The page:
This was the third tank that had been blown out from under Armstrong in just over a month -- the first by a volley of armor-piercing shells from a Japanese antitank gun, the second by a land mine. Four or five guys -- both tank crewmen and members of the infantry fire team accompanying the tank -- had been wounded in the blast from the land mine, at least two fatally, and Armstrong had lost a damned good driver to the antitank gun. But this third time seemed worse than the others. The image of the lieutenant lying in the shell hole haunted Armstrong, and he couldn't block it out of his mind.
Okum was dragging his bad leg behind him, and Armstrong was gasping for breath and wondering how much farther he could run when he spotted a rice paddy dead ahead. He pushed the driver over the bank into the shallow water and jumped in after him. Then both of them slogged desperately through the oozy, reeking mixture of mud and human excrement toward the safety of a rear area a half mile away.
A couple of hours later, his ears still ringing and his head pounding furiously, Armstrong made a distressing discovery: The shell that had doomed his tank hadn't come from enemy artillery. It had been fired from one of the First Marine Division's own 105-millimeter howitzers.
"We heard that General Buckner himself, commander of the U.S. Tenth Army, was directing the fire,"Armstrong would recall long after the incident. "I understand he apologized to our battalion CO, Colonel Jeb Stuart, but that didn't make us feel a whole lot better."
His third close brush with death left Armstrong gun-shy. He'd always heard that every near miss brought a guy closer to the "big one." If that was true, the odds were bound to be catching up with him. If the third time was the charm, like they said, what about the fourth? Part of him chafed to get back into action, but he felt a surge of relief on learning that no replacement tank was immediately available. And when a fellow tank commander invited him to ride along on a mission to resupply a frontline rifle company, Jack said, "Thanks, but no thanks."
Each of Armstrong's three lost tanks had borne the same handpainted nickname -- "Ticket to Tokyo." The name had a brash, bold ring to it that had appealed to all the guys in the original crew. They'd all had a hand in picking it, and they'd gotten a big chuckle the first time they'd seen it.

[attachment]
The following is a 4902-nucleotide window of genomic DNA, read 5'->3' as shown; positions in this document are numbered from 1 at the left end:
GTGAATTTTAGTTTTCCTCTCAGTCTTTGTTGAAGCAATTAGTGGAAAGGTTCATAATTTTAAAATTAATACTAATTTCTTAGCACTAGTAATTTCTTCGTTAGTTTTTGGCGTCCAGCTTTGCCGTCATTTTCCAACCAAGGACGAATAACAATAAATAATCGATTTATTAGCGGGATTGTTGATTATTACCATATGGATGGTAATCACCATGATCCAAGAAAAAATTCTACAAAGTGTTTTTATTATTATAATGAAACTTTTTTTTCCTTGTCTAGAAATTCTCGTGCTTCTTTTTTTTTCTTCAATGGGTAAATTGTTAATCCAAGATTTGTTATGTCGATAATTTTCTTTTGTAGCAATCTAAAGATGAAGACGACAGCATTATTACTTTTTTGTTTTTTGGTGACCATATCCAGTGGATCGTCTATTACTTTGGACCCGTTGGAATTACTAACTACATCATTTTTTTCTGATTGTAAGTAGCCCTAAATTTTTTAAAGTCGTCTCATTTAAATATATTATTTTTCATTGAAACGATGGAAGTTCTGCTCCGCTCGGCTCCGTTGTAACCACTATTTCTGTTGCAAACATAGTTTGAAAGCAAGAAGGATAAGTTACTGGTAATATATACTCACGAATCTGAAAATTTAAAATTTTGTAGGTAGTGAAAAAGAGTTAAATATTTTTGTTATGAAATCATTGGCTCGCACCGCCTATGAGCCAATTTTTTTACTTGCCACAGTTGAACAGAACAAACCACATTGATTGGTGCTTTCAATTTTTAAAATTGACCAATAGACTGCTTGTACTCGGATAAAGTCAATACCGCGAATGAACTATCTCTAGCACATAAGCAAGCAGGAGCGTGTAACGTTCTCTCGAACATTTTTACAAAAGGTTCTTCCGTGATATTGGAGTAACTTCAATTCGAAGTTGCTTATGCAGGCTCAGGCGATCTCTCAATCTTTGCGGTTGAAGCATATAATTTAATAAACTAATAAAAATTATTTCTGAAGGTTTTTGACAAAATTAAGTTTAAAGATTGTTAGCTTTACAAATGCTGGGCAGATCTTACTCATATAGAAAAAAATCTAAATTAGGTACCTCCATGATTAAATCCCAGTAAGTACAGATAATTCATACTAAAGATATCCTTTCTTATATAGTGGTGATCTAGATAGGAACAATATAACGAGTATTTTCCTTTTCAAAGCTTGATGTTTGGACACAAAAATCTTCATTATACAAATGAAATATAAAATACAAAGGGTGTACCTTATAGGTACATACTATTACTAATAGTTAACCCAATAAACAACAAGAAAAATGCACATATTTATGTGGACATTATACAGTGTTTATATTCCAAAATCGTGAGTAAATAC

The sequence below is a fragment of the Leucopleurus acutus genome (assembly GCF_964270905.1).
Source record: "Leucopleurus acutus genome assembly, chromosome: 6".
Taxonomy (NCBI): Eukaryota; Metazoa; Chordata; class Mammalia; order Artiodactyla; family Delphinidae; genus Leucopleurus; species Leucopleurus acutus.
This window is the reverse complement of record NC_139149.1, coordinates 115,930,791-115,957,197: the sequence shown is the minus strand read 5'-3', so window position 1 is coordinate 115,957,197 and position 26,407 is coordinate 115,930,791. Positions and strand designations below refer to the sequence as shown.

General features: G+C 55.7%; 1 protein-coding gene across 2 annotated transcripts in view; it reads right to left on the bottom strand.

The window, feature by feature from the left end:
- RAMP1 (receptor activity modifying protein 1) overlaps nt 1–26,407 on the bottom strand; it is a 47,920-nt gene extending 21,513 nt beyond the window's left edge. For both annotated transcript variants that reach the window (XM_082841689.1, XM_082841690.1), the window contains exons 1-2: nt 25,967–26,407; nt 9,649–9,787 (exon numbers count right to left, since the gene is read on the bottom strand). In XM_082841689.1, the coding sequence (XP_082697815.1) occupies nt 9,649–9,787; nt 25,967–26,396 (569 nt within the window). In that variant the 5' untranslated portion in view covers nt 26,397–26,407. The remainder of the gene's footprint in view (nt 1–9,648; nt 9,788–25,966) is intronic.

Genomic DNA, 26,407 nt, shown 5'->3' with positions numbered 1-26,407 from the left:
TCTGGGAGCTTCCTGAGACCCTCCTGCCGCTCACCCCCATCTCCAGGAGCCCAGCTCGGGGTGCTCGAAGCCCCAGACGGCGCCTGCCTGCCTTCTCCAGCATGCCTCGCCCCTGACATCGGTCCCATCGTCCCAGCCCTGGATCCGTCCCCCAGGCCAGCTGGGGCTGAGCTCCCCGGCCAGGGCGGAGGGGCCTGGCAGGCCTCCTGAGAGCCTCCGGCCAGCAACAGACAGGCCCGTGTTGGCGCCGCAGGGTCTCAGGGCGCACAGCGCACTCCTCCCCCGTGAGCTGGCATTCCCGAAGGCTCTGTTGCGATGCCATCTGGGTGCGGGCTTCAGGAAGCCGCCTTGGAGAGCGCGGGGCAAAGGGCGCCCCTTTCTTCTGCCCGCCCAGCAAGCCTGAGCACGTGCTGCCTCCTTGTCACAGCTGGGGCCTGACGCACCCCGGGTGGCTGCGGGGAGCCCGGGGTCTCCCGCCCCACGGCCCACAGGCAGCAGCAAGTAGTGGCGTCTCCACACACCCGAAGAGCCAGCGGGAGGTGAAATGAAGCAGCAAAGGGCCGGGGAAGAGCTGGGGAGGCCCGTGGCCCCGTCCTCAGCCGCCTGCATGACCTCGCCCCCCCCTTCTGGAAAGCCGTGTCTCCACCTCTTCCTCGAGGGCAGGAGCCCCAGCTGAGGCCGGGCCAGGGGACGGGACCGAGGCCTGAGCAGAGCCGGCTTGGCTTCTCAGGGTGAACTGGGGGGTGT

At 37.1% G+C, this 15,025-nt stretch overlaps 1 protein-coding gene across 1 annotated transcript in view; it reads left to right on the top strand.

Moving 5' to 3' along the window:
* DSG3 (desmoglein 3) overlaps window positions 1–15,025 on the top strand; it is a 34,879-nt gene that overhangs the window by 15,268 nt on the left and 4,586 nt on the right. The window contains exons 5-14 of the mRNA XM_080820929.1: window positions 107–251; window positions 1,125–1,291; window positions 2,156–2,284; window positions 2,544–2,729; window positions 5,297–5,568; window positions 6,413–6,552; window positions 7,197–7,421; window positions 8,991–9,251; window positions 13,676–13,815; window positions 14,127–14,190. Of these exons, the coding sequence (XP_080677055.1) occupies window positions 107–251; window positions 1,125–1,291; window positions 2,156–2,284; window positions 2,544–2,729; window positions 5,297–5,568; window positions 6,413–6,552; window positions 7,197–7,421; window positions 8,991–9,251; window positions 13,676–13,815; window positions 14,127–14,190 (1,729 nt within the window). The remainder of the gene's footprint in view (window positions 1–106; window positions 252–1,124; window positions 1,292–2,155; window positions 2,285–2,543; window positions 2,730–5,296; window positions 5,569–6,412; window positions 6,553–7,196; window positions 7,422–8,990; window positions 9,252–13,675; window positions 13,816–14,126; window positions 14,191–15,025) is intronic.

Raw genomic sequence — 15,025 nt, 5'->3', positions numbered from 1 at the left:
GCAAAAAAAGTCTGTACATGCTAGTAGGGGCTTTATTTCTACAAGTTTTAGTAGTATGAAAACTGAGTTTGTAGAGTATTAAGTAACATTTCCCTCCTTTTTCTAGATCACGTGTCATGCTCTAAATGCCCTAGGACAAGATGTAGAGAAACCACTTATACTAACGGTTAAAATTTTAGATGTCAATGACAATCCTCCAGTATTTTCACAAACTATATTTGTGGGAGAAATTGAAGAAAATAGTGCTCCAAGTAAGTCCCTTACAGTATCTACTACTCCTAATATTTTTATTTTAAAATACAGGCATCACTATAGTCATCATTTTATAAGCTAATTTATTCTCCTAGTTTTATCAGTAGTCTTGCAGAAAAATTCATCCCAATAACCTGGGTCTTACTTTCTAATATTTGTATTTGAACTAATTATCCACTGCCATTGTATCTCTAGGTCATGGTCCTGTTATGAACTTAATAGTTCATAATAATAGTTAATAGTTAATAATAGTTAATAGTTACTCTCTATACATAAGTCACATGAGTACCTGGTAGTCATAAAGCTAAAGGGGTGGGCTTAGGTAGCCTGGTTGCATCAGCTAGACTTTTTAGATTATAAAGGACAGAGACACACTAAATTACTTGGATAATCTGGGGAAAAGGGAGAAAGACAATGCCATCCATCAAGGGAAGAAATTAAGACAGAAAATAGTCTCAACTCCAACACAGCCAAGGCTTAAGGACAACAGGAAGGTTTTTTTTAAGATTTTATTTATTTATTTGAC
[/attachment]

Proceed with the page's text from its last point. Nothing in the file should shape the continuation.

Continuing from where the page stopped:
In those early days on Okinawa, most of Armstrong's buddies had kiddingly called him "Wheaties," for the breakfast cereal that sponsored a popular radio program called Jack Armstrong, All-American Boy. It had been typical of the wisecracking and bravado that characterized the First Marine Tank Battalion then. Before Okinawa, the Sherman tank had operated with near impunity throughout the Pacific theater, where the "sardine-can" enemy tanks were no match for it in armor or firepower. Not anymore, though.Now the Japanese had antitank weapons that could make a Sherman look like a hunk of Swiss cheese -- and frequently did.
This was one reason why, in recent weeks, Armstrong's sense of humor had gradually gone dormant. Not many things seemed funny anymore, much less cute or clever. Living with death day after day and seeing your friends killed or crippled could make you old and grim before your time, and many of the guys who'd kidded "Wheaties" Armstrong about his heroic fictional namesake were gone now.His assistant driver and close friend, Corporal Alvin Tenbarge, had been blown apart in the land mine explosion, and Corporal Harlan Stephan, one of the best drivers in the battalion, had -- like the young lieutenant -- lost an arm to an armor-piercing shell. The difference was that Harlan was still alive, the last Armstrong had heard.
The casualty list grew longer each day, with the end of it nowhere in sight, and as nasty as Okinawa was, it was merely a warm-up, or so everyone believed. Next loomed an invasion of Japan itself, and every man in the First Marine Division who could still fire a weapon would be issued his own one-way ticket there.
We'll have a million casualties, maybe more, the rumor mill needled. Eighty percent of us'll never make it back to the States in one piece. Make a joke out of that if you can.
And yet, if he should be given a fourth tank to command, Armstrong knew it would bear exactly the same name as the first three. Plenty of other names were available -- like "Sweet Mary" for a girl he'd known in Melbourne an eternity or two ago, or "Lone Star" for his native state of Texas, or "Jap Zapper" just for the hell of it. For that matter, there was no law that said a tank couldn't simply remain anonymous.
The last thing Jack wanted anymore was a ticket to Tokyo -- or any place else in Japan. The only ticket he wanted now was one that would take him home alive to a quiet street in the Oak Cliff section of Dallas. But to give his next tank a different name would dishonor the men who'd bled and died in its predecessors.